For those of you that want an answer to the question, "What is saffron?" the answer is simple. It's the the stigma of a special type of crocus. This fascinating herb has been used for centuries throughout the Middle East and Europe and remains today a popular ingredient in rice-based dishes.
What Is Saffron?
Saffron comes from a special type of crocus, Crocus sativus, part of the Iridaceae family. It grows primarily in the Mediterranean region, southern California region, and southwest Asia. The plant is also known as the saffron crocus and may grow up to 16 inches tall. The perennial typically flowers in the fall and sports tall, straight leaves. The blooms are a pale purple color with bright yellowish-red stigmas.
Though the entire plant is technically saffron, most people refer to the stigmas of Crocus sativus when identifying saffron. The stigmas are harvested from the plant and dried into saffron threads for use for cooking, dyeing and medicinal purposes. It takes approximately 150 flowers to produce a single gram of dried threads, which makes saffron the most expensive spice on earth.
Due to the variety of climates where saffron crocus plants grow, the International Organization for Standardization (ISO) samples and grades the stigmas for color, taste, and fragrance. The color intensity is graded and ISO provides the grower with a grade based on the sample batch. There are four levels of grading and the pricing for saffron is dependent on the grade achieved. This process helps keep pricing transparent and allows buyers to know what quality they are getting.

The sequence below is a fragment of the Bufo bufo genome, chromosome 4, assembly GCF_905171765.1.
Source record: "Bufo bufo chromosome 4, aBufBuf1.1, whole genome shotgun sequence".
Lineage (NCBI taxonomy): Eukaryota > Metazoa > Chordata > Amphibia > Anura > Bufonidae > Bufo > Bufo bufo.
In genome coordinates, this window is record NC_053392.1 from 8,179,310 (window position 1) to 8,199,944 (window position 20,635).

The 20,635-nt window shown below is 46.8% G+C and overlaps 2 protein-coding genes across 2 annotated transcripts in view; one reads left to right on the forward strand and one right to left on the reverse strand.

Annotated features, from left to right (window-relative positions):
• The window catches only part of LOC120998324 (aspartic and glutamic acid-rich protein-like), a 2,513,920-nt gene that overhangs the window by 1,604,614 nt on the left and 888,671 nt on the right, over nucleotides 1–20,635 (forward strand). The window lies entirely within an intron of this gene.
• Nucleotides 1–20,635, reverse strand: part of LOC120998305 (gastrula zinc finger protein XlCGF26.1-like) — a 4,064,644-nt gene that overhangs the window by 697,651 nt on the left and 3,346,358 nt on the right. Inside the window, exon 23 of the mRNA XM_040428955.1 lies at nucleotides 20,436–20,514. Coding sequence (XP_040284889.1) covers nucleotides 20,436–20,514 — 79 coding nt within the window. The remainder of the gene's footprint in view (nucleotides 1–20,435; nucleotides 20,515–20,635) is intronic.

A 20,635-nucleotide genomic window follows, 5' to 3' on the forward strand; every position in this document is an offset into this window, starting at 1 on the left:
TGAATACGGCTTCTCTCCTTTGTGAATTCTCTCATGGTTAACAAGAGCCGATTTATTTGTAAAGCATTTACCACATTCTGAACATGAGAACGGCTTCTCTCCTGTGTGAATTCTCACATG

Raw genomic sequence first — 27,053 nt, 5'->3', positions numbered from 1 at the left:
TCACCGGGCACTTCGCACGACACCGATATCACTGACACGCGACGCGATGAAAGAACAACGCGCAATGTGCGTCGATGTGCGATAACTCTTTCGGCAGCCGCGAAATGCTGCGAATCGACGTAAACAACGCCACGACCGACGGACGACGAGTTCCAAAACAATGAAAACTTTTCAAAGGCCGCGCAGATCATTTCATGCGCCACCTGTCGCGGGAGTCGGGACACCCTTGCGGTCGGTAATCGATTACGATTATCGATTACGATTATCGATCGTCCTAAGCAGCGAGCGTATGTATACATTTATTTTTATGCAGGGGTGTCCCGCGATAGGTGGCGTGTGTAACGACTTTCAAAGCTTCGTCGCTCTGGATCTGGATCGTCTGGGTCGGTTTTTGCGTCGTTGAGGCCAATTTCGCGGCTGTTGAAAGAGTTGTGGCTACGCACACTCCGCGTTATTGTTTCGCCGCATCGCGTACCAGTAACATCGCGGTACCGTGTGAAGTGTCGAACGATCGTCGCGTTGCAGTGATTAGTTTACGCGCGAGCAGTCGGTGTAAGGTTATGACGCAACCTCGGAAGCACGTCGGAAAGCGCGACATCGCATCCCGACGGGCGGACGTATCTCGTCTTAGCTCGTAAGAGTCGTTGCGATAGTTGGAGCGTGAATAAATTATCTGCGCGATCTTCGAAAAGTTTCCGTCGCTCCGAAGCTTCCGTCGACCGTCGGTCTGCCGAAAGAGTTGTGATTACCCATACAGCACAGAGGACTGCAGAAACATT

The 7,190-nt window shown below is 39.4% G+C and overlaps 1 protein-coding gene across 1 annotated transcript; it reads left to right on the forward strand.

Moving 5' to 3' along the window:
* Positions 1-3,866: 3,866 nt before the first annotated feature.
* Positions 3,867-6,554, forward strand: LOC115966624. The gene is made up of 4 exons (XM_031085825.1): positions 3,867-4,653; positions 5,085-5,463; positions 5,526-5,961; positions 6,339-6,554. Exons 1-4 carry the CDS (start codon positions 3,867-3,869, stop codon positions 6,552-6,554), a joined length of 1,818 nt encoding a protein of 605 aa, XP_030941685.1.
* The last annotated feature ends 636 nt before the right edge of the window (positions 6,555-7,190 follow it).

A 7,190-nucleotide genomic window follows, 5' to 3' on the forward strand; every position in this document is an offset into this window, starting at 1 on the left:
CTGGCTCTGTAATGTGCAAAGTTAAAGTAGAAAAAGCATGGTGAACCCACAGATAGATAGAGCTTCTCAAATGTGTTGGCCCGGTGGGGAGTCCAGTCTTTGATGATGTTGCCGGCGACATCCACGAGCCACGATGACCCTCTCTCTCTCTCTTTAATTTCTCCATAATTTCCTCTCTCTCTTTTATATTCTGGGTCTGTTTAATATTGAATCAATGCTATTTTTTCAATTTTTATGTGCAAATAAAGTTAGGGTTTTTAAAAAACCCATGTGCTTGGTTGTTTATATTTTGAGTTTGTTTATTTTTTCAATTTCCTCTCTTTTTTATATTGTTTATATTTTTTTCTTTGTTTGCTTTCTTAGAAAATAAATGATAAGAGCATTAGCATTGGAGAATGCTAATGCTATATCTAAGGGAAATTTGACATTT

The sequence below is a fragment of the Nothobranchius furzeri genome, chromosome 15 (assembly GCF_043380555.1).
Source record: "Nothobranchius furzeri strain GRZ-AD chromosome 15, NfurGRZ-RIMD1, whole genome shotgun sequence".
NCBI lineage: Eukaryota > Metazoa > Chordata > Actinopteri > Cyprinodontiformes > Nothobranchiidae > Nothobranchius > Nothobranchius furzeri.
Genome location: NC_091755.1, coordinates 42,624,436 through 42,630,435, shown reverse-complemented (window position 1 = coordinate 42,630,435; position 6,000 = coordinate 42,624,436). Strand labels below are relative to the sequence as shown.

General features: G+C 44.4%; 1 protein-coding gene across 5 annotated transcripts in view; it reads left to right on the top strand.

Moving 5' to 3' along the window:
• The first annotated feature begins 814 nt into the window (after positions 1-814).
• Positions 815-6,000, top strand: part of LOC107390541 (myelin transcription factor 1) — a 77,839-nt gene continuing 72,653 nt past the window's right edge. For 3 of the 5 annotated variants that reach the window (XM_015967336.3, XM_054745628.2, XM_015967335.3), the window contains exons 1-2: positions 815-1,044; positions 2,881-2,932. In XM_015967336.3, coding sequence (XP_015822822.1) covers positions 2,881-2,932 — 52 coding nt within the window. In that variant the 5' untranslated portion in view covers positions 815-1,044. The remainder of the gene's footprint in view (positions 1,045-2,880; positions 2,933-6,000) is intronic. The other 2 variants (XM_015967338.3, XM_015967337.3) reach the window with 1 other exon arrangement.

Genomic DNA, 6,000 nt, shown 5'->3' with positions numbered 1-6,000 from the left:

Saffron Culinary Uses
Types of Saffron
Saffron used in cooking is sold as either saffron threads or powdered saffron. Saffron threads are extremely concentrated, and a few threads may be all you need to impart strong color and flavor to your recipe. Saffron quickly loses its flavor when exposed to light and moisture so when shopping for saffron threads, look for air tight plastic or glass containers as opposed to cellophane.
Saffron powder is less expensive than saffron threads, but the taste is not as strong as pure saffron threads. Powdered saffron is frequently mixed with turmeric, another spice, which weakens the saffron taste. If you're buying saffron powder, read the ingredients carefully to make sure you're getting pure saffron.
Cooking with Saffron
Saffron has a flavor that strengthens with age so it works well in dishes that take time to develop. To get the most from your saffron threads, steep them in your cooking liquid just as you would a tea bag for a cup of tea. Let them soak for several hours, if possible, to get the most flavor from the threads. The dried threads will essentially reconstitute and the deep yellowish-red color will spread throughout the liquid and act as a dye. When you're ready to cook your meal, simply add the liquid in with the rest of your ingredients and prepare as usual. If you don't have the time to let the saffron threads steep for hours, let the threads soak for at least 10 minutes then grind them into a paste. Use the paste in your dish, making sure to thoroughly mix it with the other ingredients so the flavor spreads throughout.
Many recipes call for a pinch of saffron or a tiny amount. Until you're used to its strong taste and flavor, use the smallest amount possible. A little bit goes a long way in most recipes.
Traditional Saffron Dishes
Saffron is an important herb in many cuisines. Traditional saffron dishes include:
Now that you know the answer to the question "What is saffron?," have some fun exploring the many recipes that call for saffron. Experiment with ethnic dishes and learn more about the cuisines that call for this ancient spice.